Age related changes to the dynamics of contralateral DPOAE suppression in human subjects
© Konomi et al.; licensee BioMed Central Ltd. 2014
Received: 27 January 2014
Accepted: 11 June 2014
Published: 16 June 2014
The two ears are linked with a neural pathway such that stimulation of one ear has a modulating effect on the contralateral cochlea. This is mediated by cochlear afferent neurons connecting with olivo-cochlear efferents. The monitoring of this pathway is easily achieved by measuring contralateral suppression of otoacoustic emissions, and there is some clinical value in the ability to assess the integrity of this pathway. An important step in an evaluation of clinical utility is to assess any age-related changes. Accordingly, in the present study we measure the dynamics of contralateral DPOAE suppression in a population of normal hearing subjects of different ages.
Using a real-time DPOAE recording method we assessed contralateral DPOAE suppression in 95 ears from 51 subjects (age range 2–52 years). DPOAE (2f1-f2; f2 = 4.4 kHz; f2/f1 = 1.22) input–output functions were measured. In response to contralateral broadband noise, dynamic aspects of DPOAE suppression were measured, specifically suppression onset latency and time constants.
An age-related reduction in DPOAE amplitudes was observed. Both the detectability and the degree of contralateral DPOAE suppression were decreased in older age groups. We find an age-related increase in the latency of onset of DPOAE suppression to contralateral stimulation, but no significant change in suppression time-constants.
Olivo-cochlear function as revealed by contralateral suppression of DPOAEs shows some important age-related changes. In addition to reduced emissions (outer haircell suppression) we find an increased latency that may reflect deterioration in auditory brainstem function. Regarding clinical utility, it is possible that the changes observed may reflect an aspect of age-related hearing loss that has not been previously considered.
KeywordsOuter haircells Superior olivary complex Olivo-cochlear efferents Cochlear inhibition Aging Age-related hearing loss Otoacoustic emissions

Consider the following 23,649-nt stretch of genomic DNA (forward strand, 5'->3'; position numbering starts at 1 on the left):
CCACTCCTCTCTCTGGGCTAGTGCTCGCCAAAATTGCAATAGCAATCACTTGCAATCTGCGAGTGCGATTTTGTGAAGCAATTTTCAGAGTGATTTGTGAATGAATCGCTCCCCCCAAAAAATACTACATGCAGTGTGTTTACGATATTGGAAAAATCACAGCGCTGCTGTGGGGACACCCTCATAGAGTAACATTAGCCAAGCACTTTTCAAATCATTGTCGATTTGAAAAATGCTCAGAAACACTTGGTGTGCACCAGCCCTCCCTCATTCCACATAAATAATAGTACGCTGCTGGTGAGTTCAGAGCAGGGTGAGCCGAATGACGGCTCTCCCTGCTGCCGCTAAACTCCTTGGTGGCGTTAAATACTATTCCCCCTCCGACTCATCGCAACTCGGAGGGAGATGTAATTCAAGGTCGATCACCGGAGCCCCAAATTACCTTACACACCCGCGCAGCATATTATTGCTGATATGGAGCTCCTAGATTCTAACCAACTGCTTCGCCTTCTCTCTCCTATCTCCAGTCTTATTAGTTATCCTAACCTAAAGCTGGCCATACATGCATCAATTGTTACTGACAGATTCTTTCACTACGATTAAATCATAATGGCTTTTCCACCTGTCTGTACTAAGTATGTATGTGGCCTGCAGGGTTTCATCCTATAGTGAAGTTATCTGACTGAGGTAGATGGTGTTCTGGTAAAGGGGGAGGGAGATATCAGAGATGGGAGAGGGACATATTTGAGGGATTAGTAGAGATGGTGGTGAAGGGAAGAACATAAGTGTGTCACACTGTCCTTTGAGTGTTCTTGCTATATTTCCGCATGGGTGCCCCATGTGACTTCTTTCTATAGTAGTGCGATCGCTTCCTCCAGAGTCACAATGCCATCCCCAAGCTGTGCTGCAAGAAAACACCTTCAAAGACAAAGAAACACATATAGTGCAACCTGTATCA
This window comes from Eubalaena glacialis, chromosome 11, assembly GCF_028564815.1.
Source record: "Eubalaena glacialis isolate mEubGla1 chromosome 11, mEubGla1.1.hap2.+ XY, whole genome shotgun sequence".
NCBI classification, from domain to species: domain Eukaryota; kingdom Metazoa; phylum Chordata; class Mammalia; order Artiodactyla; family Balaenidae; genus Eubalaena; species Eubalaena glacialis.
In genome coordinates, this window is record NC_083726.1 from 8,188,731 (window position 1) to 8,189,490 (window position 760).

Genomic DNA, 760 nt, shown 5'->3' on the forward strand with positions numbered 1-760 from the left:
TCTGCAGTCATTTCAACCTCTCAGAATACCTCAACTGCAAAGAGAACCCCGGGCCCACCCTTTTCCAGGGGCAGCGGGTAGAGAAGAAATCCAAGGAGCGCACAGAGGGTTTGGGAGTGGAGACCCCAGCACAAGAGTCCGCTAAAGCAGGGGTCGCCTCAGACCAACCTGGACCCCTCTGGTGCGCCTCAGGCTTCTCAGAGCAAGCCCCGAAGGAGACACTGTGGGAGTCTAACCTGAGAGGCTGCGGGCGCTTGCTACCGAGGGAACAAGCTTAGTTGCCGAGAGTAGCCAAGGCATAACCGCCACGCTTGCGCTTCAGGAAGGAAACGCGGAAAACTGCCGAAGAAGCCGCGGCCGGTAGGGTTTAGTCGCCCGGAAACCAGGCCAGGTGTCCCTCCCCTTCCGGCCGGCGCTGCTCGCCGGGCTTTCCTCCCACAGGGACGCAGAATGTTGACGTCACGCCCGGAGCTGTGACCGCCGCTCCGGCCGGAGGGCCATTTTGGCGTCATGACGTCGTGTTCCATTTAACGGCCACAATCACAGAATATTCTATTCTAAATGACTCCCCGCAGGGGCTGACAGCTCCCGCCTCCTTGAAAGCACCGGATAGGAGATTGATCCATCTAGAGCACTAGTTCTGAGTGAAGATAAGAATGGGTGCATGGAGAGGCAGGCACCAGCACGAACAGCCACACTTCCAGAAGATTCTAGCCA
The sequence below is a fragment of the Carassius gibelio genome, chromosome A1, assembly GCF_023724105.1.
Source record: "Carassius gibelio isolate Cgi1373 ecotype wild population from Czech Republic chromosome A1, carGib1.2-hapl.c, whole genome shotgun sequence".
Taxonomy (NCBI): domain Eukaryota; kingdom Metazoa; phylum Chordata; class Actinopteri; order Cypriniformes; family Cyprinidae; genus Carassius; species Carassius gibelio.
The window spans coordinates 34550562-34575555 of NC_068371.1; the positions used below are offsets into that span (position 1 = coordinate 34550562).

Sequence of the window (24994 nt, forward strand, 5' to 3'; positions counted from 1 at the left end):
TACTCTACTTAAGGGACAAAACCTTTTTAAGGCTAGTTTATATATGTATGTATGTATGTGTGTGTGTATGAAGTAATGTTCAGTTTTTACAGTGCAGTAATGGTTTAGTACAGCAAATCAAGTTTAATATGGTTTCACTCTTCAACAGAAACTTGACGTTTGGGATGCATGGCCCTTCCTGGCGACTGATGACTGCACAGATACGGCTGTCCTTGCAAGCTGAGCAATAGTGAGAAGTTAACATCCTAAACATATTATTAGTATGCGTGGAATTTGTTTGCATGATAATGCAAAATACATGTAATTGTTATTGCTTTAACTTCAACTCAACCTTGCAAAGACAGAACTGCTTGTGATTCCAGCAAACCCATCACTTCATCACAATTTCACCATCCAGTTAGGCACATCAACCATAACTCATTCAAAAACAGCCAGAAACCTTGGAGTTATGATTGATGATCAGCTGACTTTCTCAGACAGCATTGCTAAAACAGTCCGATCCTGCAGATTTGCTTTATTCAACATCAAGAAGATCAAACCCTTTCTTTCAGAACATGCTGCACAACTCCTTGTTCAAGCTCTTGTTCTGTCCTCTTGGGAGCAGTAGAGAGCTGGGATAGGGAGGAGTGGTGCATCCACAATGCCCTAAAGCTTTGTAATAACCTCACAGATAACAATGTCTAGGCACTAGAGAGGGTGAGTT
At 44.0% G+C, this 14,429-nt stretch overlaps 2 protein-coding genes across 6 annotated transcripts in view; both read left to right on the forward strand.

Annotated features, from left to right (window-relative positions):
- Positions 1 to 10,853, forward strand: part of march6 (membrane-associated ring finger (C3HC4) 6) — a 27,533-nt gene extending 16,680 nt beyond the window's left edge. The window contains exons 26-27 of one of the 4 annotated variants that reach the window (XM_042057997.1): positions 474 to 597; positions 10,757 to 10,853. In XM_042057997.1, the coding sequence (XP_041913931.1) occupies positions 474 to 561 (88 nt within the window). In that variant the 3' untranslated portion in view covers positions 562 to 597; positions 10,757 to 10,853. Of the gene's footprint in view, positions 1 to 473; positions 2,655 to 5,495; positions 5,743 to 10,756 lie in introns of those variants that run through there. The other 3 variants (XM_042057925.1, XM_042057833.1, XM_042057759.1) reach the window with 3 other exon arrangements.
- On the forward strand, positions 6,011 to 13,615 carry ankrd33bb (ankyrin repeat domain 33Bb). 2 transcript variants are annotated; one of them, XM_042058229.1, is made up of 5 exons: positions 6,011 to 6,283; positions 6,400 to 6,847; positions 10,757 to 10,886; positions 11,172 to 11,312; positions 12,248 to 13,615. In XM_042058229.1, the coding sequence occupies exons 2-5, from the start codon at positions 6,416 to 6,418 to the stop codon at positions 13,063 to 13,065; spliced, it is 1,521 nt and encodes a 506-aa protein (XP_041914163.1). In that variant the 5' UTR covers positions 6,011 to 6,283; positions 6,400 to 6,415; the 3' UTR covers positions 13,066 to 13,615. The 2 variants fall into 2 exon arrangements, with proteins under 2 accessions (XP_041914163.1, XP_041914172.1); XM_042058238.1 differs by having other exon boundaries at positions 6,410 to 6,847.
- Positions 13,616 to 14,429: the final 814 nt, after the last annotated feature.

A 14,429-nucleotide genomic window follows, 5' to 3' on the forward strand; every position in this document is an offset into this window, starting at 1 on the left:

Otoacoustic emission (OAE) recording has become an important clinical tool for objective testing of cochlear function, in particular to verify the integrity of the outer haircell system. Distortion product otoacoustic emissions (DPOAEs)  are widely used for neonatal screening and other diagnostic purposes in infants, but appear to be less useful in adult testing. In part this is due to an age-related decline in OAEs that has been demonstrated in a number of human and animal model studies [2–8]. The outer haircell system that generates OAE signals can be modulated by activity in olivo-cochlear efferents originating in the superior olivary complex of the brainstem [9, 10]. An olivo-cochlear “reflex” can be activated by contralateral acoustic stimulation, which typically inhibits outer haircells, and causes OAE suppression. Many authors have reported on contralateral suppression of DPOAEs in human studies and in animal models [11–14] and have speculated on potential clinical applications [15, 16]. It has been suggested that this brainstem reflex may have diagnostic value because the pathways involved include both cochlear afferents and efferents, as well as inner and outer haircell systems. However, contralateral DPOAE suppression appears to have age related deterioration [17–21] that could be a limitation on clinical utility. On the other hand, such deterioration may reveal important age related effects of clinical diagnostic value.